Sigurdsson Exclusive On Everton Community, New Position And Home Routine

Gylfi Sigurdsson says he was relishing the challenge of figuring out a new position before Premier League football went into lockdown – but sport is rightfully being placed on the back burner during a “sad and strange” time.

Icelander Sigurdsson counts himself fortunate to have a gym at home – which he is using to follow a fitness programme devised by Everton’s sports science and medical teams – and insists the Club’s Blue Family campaign is tackling issues of greater significance than football.

Sigurdsson – who is keeping his competitive juices flowing by participating in darts matches with friends and dad Sigurdur Adalsteinsson – started every game for which he was available following Carlo Ancelotti’s arrival back in December.

He admits to some teething problems as he adapted to operating in alien territory deep in midfield under Everton’s Italian manager but the 30-year-old is growing to enjoy the opportunity to refine his game.

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All that is firmly on hold for now, however, following the outbreak of coronavirus and measures introduced by the Government to contain its spread.

And from what he discovered about Everton soon after walking through the door from Swansea City in August 2017, Sigurdsson was confident the Club would rally round its community during a period of extraordinary uncertainty.

“I knew Everton did a lot of work in the community before I came to the Club but I did not realise the extent of it,” Sigurdsson told evertonfc.com

“Continuing that work at this time is so important and I am sure it will make a big difference to a lot of people.

“Everton is completely connected to its community and there are not many other clubs that do so much for the people around them.


“Football means so much to so many people and Everton is a huge part of a lot of people’s lives.

“The work Everton do outside football is a massive part of the Club – and one of the best things about the Club.”

Sigurdsson is completing training routines using home gym kit and logging his daily effort on an app for Everton’s fitness staff to gauge his workload and conditioning.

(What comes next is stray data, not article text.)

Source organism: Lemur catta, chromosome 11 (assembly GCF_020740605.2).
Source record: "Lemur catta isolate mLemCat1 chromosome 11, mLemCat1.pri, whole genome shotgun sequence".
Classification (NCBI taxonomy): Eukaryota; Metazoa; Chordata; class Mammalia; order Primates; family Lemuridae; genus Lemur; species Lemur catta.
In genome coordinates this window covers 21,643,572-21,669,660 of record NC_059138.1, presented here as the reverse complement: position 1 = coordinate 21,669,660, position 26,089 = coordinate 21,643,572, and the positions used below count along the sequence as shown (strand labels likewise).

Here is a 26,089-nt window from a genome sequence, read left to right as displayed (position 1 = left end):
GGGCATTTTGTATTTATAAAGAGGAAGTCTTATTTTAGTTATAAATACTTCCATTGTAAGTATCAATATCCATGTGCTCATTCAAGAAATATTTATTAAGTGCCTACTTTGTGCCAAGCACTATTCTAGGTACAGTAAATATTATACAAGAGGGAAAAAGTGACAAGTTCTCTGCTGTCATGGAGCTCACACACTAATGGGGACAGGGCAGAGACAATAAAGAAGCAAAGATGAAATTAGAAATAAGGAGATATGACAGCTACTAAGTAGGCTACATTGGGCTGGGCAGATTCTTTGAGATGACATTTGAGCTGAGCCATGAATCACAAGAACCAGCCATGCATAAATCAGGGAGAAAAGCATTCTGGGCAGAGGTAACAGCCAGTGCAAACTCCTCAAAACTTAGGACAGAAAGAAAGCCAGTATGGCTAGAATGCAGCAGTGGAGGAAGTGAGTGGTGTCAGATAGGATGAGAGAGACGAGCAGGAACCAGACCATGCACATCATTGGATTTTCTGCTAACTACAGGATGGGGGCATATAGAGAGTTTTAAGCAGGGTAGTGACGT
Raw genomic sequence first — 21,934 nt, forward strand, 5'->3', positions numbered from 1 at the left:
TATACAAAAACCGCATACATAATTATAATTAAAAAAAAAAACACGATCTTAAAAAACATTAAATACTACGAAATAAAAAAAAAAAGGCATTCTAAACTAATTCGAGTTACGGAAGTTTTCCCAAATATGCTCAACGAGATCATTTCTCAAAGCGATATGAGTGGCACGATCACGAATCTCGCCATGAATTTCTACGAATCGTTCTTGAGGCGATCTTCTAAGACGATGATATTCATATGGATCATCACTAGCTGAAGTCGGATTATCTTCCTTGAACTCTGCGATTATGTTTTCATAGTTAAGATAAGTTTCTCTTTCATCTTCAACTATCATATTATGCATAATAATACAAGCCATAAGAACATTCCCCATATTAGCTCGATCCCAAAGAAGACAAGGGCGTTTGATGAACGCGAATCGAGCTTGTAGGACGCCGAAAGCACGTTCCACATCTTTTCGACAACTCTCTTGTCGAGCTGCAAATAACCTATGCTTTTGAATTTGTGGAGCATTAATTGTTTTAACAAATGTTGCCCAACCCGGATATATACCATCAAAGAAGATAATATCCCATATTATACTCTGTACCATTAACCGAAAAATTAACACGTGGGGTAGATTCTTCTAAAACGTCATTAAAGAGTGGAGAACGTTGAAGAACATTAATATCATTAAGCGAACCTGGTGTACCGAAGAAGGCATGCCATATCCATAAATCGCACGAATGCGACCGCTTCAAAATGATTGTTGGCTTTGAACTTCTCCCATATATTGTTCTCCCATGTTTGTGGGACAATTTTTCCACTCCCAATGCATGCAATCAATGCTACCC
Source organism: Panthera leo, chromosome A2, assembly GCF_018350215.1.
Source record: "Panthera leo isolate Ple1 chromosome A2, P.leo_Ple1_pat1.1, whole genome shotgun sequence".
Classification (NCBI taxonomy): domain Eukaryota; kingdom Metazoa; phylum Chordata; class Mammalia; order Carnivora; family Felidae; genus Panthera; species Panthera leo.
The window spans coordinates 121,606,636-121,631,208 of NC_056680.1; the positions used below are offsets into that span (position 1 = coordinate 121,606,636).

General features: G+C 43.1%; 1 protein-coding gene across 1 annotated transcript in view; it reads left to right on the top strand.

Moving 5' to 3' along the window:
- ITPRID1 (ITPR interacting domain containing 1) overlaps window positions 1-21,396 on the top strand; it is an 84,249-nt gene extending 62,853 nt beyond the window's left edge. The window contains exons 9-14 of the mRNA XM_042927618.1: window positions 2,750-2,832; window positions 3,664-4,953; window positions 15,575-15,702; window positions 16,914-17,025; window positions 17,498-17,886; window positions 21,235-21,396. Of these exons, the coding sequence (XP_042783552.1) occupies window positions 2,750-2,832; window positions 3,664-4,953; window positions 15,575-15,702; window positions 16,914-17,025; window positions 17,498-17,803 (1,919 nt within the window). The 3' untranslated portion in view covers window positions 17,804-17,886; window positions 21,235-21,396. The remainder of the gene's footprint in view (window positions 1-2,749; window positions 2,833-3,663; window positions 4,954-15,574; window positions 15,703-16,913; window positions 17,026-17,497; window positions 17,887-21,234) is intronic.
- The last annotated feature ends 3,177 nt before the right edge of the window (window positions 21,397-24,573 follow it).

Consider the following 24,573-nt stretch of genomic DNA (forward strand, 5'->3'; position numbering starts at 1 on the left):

He concedes, however, the element of unknown surrounding the coronavirus pandemic leaves players confronted with a unique situation.

Dates usually set in stone, for training and fixtures, are up in the air.

Likewise, although Sigurdsson is able to keep ticking over the engine which propels him across more ground than most on matchdays, he cannot work on his dead-ball striking – especially relevant for a player whose 108 career goals include 13 direct free-kicks.

Growing up in his homeland, Sigurdsson would overcome uncompromising winters by training in a warehouse hired by his father.

“You just have to accept what you can and can’t do,” said Sigurdsson.

“There are more important things than football at the moment.

“We have never been in the position of not being able to go to a training ground.

“It is a sad time and very strange.


“But it is easy to stay at home with the family and make sure you are not taking any chances.

“When you’re off in the summer you know when pre-season starts but now we don’t know when we’ll return.

“But we will at some point and you have to stay as fit as possible for when we start training.

“I am lucky enough to have a good gym.

“The long passing and shooting [practice] I just have to accept is not possible.”

Sigurdsson uses his one permitted daily dose of outdoor exercise to walk his dog Koby – a Cavalier King Charles Spaniel – with wife Alexandra.

His more intense workout is prescribed by the Club.

“We have had everything we need, information in terms of what we can and can’t do, and the sports scientists have given each player a programme,” said Sigurdsson.

“We have a programme for the week and an app which lets them know what we have done.

“I start most mornings running on the treadmill and getting on my exercise bike. Then I do gym work, mixing upper and lower body weights.”